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Description: Empathy is always good, right? Everyone would be a better person and make better, more moral, decisions if they more actively engaged with others in an empathetic manner, right? Well, that may largely be true but can you think of situations where that might not be true or where, in fact the exact opposite might be true? Does empathy have a dark side? In the article linked below a story is presented that was used in research into this question. The article will give you instructions for two ways of reading the story. Read it each way, think about the results and then read the rest of the article.

Source: Empathy is crucial to being a good person, right? Think Again, Nathalia Gjersoe, Science, The Guardian.

Date: February 7, 2017


Links:  Article Link —

The article points out that empathy typically involves paying close attention to the situations or circumstances that wrap up around particular individuals and on the feelings, thoughts and experiences of those particular individuals. It could be said that our empathetic tendencies evolved specifically to help us to see and feel with the situations on particular other individuals with whom we interact. This would be a good thing for couples, for parents and children, for close friends or for members of any small mutually dependent social group. However, the suggestion is that there are some situations where we may need to engage in “in-principle empathy,” that is to step back from an individual’s situation and prepare to act (or not act) based on larger logical, moral or ethical principles or guidelines. Charitable medical assistance or organ donor programs are examples of situations where individually focused empathy may not lead to the most just decisions. So keep on being empathic but check now and again that the social contexts in which you are deploying your empathic abilities are appropriate ones.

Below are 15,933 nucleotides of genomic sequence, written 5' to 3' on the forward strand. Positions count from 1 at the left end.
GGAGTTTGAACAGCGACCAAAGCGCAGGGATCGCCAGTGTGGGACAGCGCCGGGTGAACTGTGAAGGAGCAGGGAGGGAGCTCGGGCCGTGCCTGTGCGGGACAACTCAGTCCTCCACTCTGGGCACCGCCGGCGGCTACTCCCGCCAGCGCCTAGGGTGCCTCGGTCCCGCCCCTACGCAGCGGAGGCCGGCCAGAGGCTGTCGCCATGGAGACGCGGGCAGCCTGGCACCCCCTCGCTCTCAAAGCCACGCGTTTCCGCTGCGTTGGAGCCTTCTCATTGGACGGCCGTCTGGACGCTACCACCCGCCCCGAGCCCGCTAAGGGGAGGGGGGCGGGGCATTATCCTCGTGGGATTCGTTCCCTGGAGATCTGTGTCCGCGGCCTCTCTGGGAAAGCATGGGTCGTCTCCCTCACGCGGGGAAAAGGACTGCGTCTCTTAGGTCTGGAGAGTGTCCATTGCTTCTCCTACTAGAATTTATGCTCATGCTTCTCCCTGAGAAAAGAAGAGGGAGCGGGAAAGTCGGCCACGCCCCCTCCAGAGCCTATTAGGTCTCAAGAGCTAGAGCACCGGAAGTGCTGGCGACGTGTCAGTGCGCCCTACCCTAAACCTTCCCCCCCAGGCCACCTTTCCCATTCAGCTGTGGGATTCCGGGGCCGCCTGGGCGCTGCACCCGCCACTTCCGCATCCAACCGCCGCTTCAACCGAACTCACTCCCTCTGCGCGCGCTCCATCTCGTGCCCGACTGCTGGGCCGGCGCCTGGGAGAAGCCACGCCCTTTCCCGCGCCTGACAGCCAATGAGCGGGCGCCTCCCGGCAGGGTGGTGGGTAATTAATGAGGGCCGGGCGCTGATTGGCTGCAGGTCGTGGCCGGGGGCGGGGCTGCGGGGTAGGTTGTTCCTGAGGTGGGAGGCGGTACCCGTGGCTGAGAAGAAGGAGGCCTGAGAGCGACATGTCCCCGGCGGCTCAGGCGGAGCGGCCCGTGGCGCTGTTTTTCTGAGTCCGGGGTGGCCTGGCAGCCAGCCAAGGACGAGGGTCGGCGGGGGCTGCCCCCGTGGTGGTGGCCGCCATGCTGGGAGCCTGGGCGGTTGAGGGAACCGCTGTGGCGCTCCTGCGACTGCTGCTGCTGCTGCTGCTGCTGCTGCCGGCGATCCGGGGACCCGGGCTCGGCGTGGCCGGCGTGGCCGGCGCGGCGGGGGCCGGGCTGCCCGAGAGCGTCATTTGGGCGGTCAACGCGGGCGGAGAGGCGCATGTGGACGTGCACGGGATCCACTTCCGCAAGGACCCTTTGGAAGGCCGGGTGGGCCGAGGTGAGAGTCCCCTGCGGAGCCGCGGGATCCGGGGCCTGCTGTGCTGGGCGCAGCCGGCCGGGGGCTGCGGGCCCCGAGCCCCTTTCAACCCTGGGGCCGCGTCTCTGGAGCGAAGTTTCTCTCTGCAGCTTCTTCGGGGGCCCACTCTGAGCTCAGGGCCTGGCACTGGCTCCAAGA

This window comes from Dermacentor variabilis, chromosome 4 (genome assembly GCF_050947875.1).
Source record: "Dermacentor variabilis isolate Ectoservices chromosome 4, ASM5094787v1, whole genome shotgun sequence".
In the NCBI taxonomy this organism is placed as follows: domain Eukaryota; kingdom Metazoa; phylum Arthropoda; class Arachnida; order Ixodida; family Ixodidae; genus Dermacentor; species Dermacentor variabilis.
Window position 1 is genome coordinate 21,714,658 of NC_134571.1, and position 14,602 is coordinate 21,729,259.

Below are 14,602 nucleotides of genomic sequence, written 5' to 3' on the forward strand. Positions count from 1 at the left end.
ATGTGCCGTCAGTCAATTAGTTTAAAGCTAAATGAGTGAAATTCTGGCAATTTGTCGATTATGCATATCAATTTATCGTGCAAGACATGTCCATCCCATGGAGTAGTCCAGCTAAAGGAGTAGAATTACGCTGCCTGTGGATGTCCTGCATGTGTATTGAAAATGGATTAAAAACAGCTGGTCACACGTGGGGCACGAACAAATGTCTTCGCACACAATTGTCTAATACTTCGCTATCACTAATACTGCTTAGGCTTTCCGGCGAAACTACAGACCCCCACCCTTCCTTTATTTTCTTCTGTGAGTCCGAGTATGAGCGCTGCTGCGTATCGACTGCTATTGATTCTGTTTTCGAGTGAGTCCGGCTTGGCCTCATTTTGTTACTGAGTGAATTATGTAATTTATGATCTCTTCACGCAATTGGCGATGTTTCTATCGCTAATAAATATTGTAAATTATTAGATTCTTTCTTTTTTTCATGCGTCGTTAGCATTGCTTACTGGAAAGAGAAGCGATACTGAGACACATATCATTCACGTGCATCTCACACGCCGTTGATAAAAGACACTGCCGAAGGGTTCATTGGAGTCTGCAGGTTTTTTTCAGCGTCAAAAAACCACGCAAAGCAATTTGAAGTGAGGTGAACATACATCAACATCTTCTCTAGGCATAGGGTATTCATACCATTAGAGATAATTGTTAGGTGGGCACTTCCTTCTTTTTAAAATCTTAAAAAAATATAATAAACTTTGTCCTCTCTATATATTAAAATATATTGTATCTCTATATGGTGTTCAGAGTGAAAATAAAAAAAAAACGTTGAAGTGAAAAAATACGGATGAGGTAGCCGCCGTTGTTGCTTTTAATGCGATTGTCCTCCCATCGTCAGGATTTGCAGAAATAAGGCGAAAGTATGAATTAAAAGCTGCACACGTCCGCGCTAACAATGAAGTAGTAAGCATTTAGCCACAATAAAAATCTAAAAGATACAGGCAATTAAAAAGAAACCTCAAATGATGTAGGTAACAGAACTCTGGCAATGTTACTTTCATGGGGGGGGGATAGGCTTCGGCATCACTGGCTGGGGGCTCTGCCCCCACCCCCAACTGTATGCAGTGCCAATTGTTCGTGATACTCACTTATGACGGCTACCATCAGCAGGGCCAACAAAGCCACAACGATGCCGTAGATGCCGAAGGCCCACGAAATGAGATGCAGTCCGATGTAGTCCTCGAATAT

Questions for Discussion:

  1. What is empathy and how does it work?
  2. When should we think twice before deploying our basic empathic skills?
  3. How should we think or behave if we want to make sure we are not jumping too quickly into an empathic response to a person in a particular situation?

References (Read Further):

Batson, C. D. (2010). Empathy-induced altruistic motivation. Prosocial motives, emotions, and behavior: The better angels of our nature, 15-34.

Batson, C. D., Ahmad, N., Yin, J., Bedell, S. J., Johnson, J. W., & Templin, C. M. (1999). Two threats to the common good: Self-interested egoism and empathy-induced altruism. Personality and Social Psychology Bulletin, 25(1), 3-16.

Batson, C. Daniel; Klein, Tricia R.; Highberger, Lori; Shaw, Laura L. (1995) Immorality from empathy-induced altruism: When compassion and justice conflict. Journal of Personality and Social Psychology, Vol 68(6), Jun 1995, 1042-1054.

Contreras-Huerta, L. S., Baker, K. S., Reynolds, K. J., Batalha, L., & Cunnington, R. (2013). Racial bias in neural empathic responses to pain. PLoS One, 8(12), e84001.

Harris, L. T., & Fiske, S. T. (2015). Dehumanized perception. Zeitschrift für Psychologie.

Buffone, A. E., & Poulin, M. J. (2014). Empathy, target distress, and neurohormone genes interact to predict aggression for others–even without provocation. Personality and social psychology bulletin, 40(11), 1406-1422.